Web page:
So why use Structured light? Turns out there is a tradeoff between depth resolution vs refresh rate. Structured light can provide lots of depth detail (dependent on camera/project resolution) but doesn’t work well with fast moving scenes. Kinect, on the other hand, provides decent depth maps and can handle dynamic scenes. So if you want high resolution depth maps of relatively static scenes, SL can be a great option.
Structured light uses a set of temporally encoded patterns that are sequentially projected onto the scene. The animation above illustrates SL in action. This example shows two pixels of interest. The yellow pixel is physically located on the background behind the red pixel and is 314 pixels from the left in the captured images. The red pixel is 392 pixels from the left in the captured images. Lets say white light is a 1 and black light is a 0. Follow the example and watch the algorithm decode the structured light.
The resulting 9 bits are in gray code. Gray code is used to reduce any errors while decoding the captured SL images. For example did any of the pixels from the example look grayish? If the wrong choice was made using a binary encoding a single error in the MSB would result in an error of 2^9! Binary code has a great property that only single bit changes at a time. Imagine a vertical bar progressing from left to right through the image below. Each step only changes in one location. As a result if any pixel is decoded as the wrong value, the error is limited to +/-1. The result needs to be translated into binary before depth can be calculated. The process is straight forward and the details can be found in the code.
Once we have decoded every pixel we have all the information we need to calculate depth. To be clear we have the column number for each pixel of the captured image (0 = first pixel on left and 480 = last pixel on the right) and the decoded projector column (calculated above). To calculate depth we will use simple geometry. The technique is called depth from disparity and the math is surprisingly really simple. In the illustrations below the box on the left represents the projected set of SL images and the box on the left represents the captured images. The line running through the middle of the boxes is called a scan line. As the surface moves closer, the reflected light will be captured by pixel further to the left on the image sensor. To calculate this disparity we subtract the decoded projector pixel from the corresponding camera pixel. Turns out the depth is inversely proportional to disparity(the difference between the two)!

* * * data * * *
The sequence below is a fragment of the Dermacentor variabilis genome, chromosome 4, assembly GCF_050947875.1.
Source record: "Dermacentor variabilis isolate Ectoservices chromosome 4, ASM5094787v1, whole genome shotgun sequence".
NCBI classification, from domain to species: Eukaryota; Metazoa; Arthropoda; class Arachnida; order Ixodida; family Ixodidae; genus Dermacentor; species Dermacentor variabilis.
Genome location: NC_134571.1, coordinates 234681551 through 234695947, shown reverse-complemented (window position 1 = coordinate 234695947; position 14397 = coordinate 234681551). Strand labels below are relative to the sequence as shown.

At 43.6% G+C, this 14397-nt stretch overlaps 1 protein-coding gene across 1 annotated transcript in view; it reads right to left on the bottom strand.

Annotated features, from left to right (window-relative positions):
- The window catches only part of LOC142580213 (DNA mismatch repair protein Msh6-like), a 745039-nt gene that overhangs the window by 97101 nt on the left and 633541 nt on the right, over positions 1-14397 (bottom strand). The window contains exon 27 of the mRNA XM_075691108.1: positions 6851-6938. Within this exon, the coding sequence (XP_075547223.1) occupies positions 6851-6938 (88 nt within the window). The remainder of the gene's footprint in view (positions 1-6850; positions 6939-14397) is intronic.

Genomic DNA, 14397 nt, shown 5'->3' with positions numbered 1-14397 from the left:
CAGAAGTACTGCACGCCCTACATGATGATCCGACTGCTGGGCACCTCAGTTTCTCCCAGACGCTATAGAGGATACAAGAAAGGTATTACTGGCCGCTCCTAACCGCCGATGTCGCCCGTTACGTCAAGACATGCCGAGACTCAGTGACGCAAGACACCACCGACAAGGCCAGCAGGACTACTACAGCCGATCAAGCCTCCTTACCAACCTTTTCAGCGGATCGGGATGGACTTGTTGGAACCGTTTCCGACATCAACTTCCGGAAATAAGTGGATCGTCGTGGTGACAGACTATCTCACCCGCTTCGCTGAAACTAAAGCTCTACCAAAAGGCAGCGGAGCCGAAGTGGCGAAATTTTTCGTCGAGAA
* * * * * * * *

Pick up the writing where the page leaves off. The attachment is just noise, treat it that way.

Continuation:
Take a look at the illustration and notice the projector and camera are positioned side by side. When setting up the hardware it is important to keep them level with each other and spaced apart by a few inches. This will greatly simply the math, otherwise a homography will need to be created.
Below is a step by step depth calculation for the yellow and red pixels in the example above. Notice that the yellow pixel depth (z) is larger than the red pixel. Physically this means that the yellow pixel is further away from the camera. The depth will likely not be proportional to the x and y axis. This depends on the focal length of both the camera and projector. To fix this either both the camera and projector need to be calibrated or with trial and error. This project used trail and error by scaling the depth value until the results matched the scene.
Kinect uses a static spatially encoded IR pattern projected onto the scene similar to that of a QR code. The image on the right illustrates the set of dots scattered on the scene. The pattern is deformed as it falls onto the objects. The camera then captures an image of the scene and decodes the result. This method calculates a single depth reading to a group of projected pixels (it takes multiple spatially encoded pixels to map back to unique camera pixels). As a result there is a loss of depth resolution. The advantage is depth can be calculated with only one capture.
While the hardware used in this project was designed for portability and small form-factor, the algorithm parameters can be easily updated for high resolution hardware. In this project build, the pico projector is the limiting factor running at HVGA (480 x 320).